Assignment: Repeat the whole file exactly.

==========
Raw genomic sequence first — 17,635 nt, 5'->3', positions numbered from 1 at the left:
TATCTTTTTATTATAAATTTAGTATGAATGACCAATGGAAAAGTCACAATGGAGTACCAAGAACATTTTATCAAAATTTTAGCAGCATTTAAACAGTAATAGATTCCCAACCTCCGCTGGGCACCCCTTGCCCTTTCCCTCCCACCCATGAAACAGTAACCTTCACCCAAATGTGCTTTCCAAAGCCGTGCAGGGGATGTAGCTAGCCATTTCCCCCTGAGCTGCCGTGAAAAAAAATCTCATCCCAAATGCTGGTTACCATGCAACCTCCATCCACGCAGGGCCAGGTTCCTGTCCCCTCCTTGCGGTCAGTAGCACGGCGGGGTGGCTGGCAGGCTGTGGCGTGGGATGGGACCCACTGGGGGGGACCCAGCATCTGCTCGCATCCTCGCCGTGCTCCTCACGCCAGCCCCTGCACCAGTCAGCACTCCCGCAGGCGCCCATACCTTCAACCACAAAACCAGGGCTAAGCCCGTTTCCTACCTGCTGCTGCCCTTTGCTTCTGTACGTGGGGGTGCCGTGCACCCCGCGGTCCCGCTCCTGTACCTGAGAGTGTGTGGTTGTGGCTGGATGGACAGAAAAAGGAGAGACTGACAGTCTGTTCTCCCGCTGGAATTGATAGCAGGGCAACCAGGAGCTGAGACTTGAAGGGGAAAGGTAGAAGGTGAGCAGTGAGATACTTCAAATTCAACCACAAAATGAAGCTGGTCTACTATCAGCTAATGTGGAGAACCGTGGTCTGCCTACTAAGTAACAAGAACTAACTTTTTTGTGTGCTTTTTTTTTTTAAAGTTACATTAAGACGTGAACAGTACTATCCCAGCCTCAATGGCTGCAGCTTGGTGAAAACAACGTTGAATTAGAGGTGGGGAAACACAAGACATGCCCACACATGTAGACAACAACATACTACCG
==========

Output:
Raw genomic sequence first — 17,635 nt, 5'->3', positions numbered from 1 at the left:
TATCTTTTTATTATAAATTTAGTATGAATGACCAATGGAAAAGTCACAATGGAGTACCAAGAACATTTTATCAAAATTTTAGCAGCATTTAAACAGTAATAGATTCCCAACCTCCGCTGGGCACCCCTTGCCCTTTCCCTCCCACCCATGAAACAGTAACCTTCACCCAAATGTGCTTTCCAAAGCCGTGCAGGGGATGTAGCTAGCCATTTCCCCCTGAGCTGCCGTGAAAAAAAATCTCATCCCAAATGCTGGTTACCATGCAACCTCCATCCACGCAGGGCCAGGTTCCTGTCCCCTCCTTGCGGTCAGTAGCACGGCGGGGTGGCTGGCAGGCTGTGGCGTGGGATGGGACCCACTGGGGGGGACCCAGCATCTGCTCGCATCCTCGCCGTGCTCCTCACGCCAGCCCCTGCACCAGTCAGCACTCCCGCAGGCGCCCATACCTTCAACCACAAAACCAGGGCTAAGCCCGTTTCCTACCTGCTGCTGCCCTTTGCTTCTGTACGTGGGGGTGCCGTGCACCCCGCGGTCCCGCTCCTGTACCTGAGAGTGTGTGGTTGTGGCTGGATGGACAGAAAAAGGAGAGACTGACAGTCTGTTCTCCCGCTGGAATTGATAGCAGGGCAACCAGGAGCTGAGACTTGAAGGGGAAAGGTAGAAGGTGAGCAGTGAGATACTTCAAATTCAACCACAAAATGAAGCTGGTCTACTATCAGCTAATGTGGAGAACCGTGGTCTGCCTACTAAGTAACAAGAACTAACTTTTTTGTGTGCTTTTTTTTTTTAAAGTTACATTAAGACGTGAACAGTACTATCCCAGCCTCAATGGCTGCAGCTTGGTGAAAACAACGTTGAATTAGAGGTGGGGAAACACAAGACATGCCCACACATGTAGACAACAACATACTACCG